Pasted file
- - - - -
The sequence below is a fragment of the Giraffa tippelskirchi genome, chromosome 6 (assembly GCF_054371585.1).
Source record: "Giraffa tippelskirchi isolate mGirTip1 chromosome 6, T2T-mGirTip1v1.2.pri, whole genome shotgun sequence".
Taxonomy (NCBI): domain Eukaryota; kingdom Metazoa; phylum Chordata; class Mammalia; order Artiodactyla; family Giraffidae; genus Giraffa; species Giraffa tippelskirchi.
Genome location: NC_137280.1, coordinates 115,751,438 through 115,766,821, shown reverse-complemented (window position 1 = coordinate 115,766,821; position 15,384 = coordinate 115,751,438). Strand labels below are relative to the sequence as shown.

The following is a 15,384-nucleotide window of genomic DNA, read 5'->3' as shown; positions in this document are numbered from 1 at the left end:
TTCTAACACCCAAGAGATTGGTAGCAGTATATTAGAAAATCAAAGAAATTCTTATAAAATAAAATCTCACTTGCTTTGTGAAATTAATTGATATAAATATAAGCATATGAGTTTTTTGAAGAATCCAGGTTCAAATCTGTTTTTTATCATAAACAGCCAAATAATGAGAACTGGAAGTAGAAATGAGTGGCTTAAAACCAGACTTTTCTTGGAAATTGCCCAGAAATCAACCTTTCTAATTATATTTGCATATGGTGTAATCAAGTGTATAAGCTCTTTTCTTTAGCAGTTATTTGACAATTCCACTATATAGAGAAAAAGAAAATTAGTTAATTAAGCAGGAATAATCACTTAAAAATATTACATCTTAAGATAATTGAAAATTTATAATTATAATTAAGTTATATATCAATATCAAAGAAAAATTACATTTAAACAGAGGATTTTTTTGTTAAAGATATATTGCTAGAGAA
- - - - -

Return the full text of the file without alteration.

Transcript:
The sequence below is a fragment of the Giraffa tippelskirchi genome, chromosome 6 (assembly GCF_054371585.1).
Source record: "Giraffa tippelskirchi isolate mGirTip1 chromosome 6, T2T-mGirTip1v1.2.pri, whole genome shotgun sequence".
Taxonomy (NCBI): domain Eukaryota; kingdom Metazoa; phylum Chordata; class Mammalia; order Artiodactyla; family Giraffidae; genus Giraffa; species Giraffa tippelskirchi.
Genome location: NC_137280.1, coordinates 115,751,438 through 115,766,821, shown reverse-complemented (window position 1 = coordinate 115,766,821; position 15,384 = coordinate 115,751,438). Strand labels below are relative to the sequence as shown.

The following is a 15,384-nucleotide window of genomic DNA, read 5'->3' as shown; positions in this document are numbered from 1 at the left end:
TTCTAACACCCAAGAGATTGGTAGCAGTATATTAGAAAATCAAAGAAATTCTTATAAAATAAAATCTCACTTGCTTTGTGAAATTAATTGATATAAATATAAGCATATGAGTTTTTTGAAGAATCCAGGTTCAAATCTGTTTTTTATCATAAACAGCCAAATAATGAGAACTGGAAGTAGAAATGAGTGGCTTAAAACCAGACTTTTCTTGGAAATTGCCCAGAAATCAACCTTTCTAATTATATTTGCATATGGTGTAATCAAGTGTATAAGCTCTTTTCTTTAGCAGTTATTTGACAATTCCACTATATAGAGAAAAAGAAAATTAGTTAATTAAGCAGGAATAATCACTTAAAAATATTACATCTTAAGATAATTGAAAATTTATAATTATAATTAAGTTATATATCAATATCAAAGAAAAATTACATTTAAACAGAGGATTTTTTTGTTAAAGATATATTGCTAGAGAA